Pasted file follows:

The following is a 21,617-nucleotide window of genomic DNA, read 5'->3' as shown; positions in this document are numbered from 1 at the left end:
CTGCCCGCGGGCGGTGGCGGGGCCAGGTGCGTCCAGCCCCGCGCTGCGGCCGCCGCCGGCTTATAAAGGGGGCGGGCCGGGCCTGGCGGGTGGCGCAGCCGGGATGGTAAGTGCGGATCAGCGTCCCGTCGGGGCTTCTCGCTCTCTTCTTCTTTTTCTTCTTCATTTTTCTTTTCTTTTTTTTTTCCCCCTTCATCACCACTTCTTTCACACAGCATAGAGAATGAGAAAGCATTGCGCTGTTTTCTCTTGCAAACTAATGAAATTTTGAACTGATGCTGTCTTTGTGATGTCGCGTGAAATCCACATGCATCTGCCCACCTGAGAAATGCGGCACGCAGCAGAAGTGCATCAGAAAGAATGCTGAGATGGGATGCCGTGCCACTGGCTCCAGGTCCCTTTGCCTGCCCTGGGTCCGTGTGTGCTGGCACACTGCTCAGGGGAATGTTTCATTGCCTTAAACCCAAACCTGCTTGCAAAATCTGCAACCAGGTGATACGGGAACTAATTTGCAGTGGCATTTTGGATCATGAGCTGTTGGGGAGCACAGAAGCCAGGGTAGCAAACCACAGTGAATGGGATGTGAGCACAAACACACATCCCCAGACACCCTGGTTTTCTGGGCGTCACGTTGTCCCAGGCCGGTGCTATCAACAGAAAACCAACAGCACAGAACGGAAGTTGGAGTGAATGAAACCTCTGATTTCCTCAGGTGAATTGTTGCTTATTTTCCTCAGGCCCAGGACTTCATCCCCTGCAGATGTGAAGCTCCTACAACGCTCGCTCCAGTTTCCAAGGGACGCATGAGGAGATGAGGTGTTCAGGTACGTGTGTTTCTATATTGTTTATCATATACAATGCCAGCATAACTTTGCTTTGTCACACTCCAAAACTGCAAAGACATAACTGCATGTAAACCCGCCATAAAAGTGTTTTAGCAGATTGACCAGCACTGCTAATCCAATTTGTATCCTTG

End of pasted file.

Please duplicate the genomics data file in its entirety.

The following is a 21,617-nucleotide window of genomic DNA, read 5'->3' as shown; positions in this document are numbered from 1 at the left end:
CTGCCCGCGGGCGGTGGCGGGGCCAGGTGCGTCCAGCCCCGCGCTGCGGCCGCCGCCGGCTTATAAAGGGGGCGGGCCGGGCCTGGCGGGTGGCGCAGCCGGGATGGTAAGTGCGGATCAGCGTCCCGTCGGGGCTTCTCGCTCTCTTCTTCTTTTTCTTCTTCATTTTTCTTTTCTTTTTTTTTTCCCCCTTCATCACCACTTCTTTCACACAGCATAGAGAATGAGAAAGCATTGCGCTGTTTTCTCTTGCAAACTAATGAAATTTTGAACTGATGCTGTCTTTGTGATGTCGCGTGAAATCCACATGCATCTGCCCACCTGAGAAATGCGGCACGCAGCAGAAGTGCATCAGAAAGAATGCTGAGATGGGATGCCGTGCCACTGGCTCCAGGTCCCTTTGCCTGCCCTGGGTCCGTGTGTGCTGGCACACTGCTCAGGGGAATGTTTCATTGCCTTAAACCCAAACCTGCTTGCAAAATCTGCAACCAGGTGATACGGGAACTAATTTGCAGTGGCATTTTGGATCATGAGCTGTTGGGGAGCACAGAAGCCAGGGTAGCAAACCACAGTGAATGGGATGTGAGCACAAACACACATCCCCAGACACCCTGGTTTTCTGGGCGTCACGTTGTCCCAGGCCGGTGCTATCAACAGAAAACCAACAGCACAGAACGGAAGTTGGAGTGAATGAAACCTCTGATTTCCTCAGGTGAATTGTTGCTTATTTTCCTCAGGCCCAGGACTTCATCCCCTGCAGATGTGAAGCTCCTACAACGCTCGCTCCAGTTTCCAAGGGACGCATGAGGAGATGAGGTGTTCAGGTACGTGTGTTTCTATATTGTTTATCATATACAATGCCAGCATAACTTTGCTTTGTCACACTCCAAAACTGCAAAGACATAACTGCATGTAAACCCGCCATAAAAGTGTTTTAGCAGATTGACCAGCACTGCTAATCCAATTTGTATCCTTG